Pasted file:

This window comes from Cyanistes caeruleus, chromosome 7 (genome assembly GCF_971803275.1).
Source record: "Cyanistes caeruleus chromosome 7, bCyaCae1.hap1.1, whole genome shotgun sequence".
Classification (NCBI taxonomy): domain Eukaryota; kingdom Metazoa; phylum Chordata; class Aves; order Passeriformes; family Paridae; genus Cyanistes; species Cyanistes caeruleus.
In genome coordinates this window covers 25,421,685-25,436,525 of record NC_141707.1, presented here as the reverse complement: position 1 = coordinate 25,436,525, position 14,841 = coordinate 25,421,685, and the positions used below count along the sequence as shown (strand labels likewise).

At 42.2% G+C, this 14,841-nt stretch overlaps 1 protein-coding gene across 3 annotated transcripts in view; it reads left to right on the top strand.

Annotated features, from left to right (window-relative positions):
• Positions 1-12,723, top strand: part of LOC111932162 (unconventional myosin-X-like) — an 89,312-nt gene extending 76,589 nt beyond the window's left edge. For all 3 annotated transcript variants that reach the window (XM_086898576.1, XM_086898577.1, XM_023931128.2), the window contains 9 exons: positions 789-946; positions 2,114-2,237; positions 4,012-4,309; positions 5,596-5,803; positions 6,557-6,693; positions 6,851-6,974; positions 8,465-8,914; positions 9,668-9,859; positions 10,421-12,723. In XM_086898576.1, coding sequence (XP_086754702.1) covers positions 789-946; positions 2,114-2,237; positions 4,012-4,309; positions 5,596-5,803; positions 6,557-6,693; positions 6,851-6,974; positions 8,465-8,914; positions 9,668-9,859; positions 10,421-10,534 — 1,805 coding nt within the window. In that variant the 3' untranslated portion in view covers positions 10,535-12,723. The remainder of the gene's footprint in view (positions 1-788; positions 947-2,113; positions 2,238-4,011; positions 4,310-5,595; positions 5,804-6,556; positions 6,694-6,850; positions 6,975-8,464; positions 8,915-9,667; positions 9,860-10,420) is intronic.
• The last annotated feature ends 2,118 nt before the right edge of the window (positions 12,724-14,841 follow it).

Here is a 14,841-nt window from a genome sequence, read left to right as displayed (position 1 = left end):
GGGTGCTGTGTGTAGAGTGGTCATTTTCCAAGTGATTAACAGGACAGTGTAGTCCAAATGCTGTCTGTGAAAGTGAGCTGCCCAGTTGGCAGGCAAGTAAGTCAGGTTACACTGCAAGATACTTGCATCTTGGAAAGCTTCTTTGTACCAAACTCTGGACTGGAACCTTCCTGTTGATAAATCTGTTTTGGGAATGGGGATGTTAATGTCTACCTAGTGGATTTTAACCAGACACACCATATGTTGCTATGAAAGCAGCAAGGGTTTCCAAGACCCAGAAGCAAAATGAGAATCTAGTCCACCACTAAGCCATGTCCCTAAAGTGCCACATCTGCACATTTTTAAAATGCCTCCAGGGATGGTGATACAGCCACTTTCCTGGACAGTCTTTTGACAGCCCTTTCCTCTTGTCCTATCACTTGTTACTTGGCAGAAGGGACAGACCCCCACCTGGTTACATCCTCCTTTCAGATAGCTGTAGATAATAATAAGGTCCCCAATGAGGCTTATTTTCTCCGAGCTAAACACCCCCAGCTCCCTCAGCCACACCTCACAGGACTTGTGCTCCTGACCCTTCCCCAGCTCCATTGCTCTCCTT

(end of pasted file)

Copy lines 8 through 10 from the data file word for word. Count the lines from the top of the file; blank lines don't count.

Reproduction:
• The last annotated feature ends 2,118 nt before the right edge of the window (positions 12,724-14,841 follow it).

Here is a 14,841-nt window from a genome sequence, read left to right as displayed (position 1 = left end):
GGGTGCTGTGTGTAGAGTGGTCATTTTCCAAGTGATTAACAGGACAGTGTAGTCCAAATGCTGTCTGTGAAAGTGAGCTGCCCAGTTGGCAGGCAAGTAAGTCAGGTTACACTGCAAGATACTTGCATCTTGGAAAGCTTCTTTGTACCAAACTCTGGACTGGAACCTTCCTGTTGATAAATCTGTTTTGGGAATGGGGATGTTAATGTCTACCTAGTGGATTTTAACCAGACACACCATATGTTGCTATGAAAGCAGCAAGGGTTTCCAAGACCCAGAAGCAAAATGAGAATCTAGTCCACCACTAAGCCATGTCCCTAAAGTGCCACATCTGCACATTTTTAAAATGCCTCCAGGGATGGTGATACAGCCACTTTCCTGGACAGTCTTTTGACAGCCCTTTCCTCTTGTCCTATCACTTGTTACTTGGCAGAAGGGACAGACCCCCACCTGGTTACATCCTCCTTTCAGATAGCTGTAGATAATAATAAGGTCCCCAATGAGGCTTATTTTCTCCGAGCTAAACACCCCCAGCTCCCTCAGCCACACCTCACAGGACTTGTGCTCCTGACCCTTCCCCAGCTCCATTGCTCTCCTT